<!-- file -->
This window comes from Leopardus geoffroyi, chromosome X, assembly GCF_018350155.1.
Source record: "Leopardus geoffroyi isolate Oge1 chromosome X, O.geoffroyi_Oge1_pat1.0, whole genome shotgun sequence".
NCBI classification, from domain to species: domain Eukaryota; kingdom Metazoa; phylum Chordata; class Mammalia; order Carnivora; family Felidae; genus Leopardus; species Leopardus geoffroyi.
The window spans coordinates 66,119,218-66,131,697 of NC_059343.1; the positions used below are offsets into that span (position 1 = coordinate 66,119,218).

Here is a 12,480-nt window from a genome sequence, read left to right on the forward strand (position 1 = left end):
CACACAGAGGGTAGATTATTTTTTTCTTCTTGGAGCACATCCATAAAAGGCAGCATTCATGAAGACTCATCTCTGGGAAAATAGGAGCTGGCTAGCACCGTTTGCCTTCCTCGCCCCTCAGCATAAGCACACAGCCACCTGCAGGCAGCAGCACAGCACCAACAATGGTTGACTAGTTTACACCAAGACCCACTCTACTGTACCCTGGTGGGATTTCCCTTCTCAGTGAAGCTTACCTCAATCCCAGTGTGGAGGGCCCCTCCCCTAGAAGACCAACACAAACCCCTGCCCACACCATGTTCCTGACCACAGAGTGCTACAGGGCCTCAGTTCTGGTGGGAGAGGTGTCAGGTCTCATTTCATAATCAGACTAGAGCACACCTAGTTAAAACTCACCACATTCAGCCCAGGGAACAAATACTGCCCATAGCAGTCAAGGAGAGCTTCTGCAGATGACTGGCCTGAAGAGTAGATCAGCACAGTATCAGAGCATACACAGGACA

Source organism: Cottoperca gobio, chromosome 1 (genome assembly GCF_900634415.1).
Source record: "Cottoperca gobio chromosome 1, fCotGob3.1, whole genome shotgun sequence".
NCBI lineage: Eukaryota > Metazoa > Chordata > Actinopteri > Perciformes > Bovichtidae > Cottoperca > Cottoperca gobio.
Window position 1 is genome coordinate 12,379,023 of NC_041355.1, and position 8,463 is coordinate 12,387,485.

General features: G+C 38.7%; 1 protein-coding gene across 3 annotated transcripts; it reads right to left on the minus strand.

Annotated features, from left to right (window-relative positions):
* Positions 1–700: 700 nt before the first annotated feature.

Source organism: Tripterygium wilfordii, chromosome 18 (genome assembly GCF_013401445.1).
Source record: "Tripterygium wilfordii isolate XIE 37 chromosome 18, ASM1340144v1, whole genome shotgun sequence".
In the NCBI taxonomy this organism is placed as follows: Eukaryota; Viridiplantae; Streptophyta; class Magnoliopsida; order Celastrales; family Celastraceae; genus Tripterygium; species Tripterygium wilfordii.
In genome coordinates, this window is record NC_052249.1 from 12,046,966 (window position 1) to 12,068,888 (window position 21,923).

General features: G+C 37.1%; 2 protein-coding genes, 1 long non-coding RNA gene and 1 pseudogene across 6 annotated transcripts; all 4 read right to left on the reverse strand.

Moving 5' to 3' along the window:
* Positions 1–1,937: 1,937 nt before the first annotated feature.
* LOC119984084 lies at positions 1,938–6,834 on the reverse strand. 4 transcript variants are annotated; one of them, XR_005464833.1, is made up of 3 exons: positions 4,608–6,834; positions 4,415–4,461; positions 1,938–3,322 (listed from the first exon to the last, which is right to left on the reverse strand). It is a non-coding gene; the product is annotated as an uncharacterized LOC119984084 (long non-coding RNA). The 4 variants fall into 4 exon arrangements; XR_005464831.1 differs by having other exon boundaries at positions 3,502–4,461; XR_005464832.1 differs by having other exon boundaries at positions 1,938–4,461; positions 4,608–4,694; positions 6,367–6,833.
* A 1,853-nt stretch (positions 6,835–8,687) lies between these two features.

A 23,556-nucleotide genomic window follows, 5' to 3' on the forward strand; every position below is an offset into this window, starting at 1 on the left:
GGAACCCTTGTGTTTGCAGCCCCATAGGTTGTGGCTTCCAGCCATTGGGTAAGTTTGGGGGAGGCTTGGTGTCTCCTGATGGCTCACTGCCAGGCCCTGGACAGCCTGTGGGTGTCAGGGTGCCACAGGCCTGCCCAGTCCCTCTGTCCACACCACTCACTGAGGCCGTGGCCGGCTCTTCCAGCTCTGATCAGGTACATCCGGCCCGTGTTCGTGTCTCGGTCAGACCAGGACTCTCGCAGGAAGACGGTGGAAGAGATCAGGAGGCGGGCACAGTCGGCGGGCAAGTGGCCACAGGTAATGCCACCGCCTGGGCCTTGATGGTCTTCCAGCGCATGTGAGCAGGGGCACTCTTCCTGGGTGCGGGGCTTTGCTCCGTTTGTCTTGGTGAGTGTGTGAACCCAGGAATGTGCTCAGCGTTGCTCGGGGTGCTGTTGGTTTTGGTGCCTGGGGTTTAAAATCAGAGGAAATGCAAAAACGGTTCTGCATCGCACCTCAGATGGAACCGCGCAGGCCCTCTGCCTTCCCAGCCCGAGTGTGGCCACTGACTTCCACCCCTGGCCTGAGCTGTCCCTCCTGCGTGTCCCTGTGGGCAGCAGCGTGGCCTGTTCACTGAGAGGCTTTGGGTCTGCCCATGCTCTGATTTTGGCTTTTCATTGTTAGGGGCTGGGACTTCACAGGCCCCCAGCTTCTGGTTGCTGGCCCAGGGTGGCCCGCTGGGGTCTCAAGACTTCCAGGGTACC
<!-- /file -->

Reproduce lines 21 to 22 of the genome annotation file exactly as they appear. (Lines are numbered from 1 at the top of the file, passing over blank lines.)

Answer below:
* LOC119984084 lies at positions 1,938–6,834 on the reverse strand. 4 transcript variants are annotated; one of them, XR_005464833.1, is made up of 3 exons: positions 4,608–6,834; positions 4,415–4,461; positions 1,938–3,322 (listed from the first exon to the last, which is right to left on the reverse strand). It is a non-coding gene; the product is annotated as an uncharacterized LOC119984084 (long non-coding RNA). The 4 variants fall into 4 exon arrangements; XR_005464831.1 differs by having other exon boundaries at positions 3,502–4,461; XR_005464832.1 differs by having other exon boundaries at positions 1,938–4,461; positions 4,608–4,694; positions 6,367–6,833.
* A 1,853-nt stretch (positions 6,835–8,687) lies between these two features.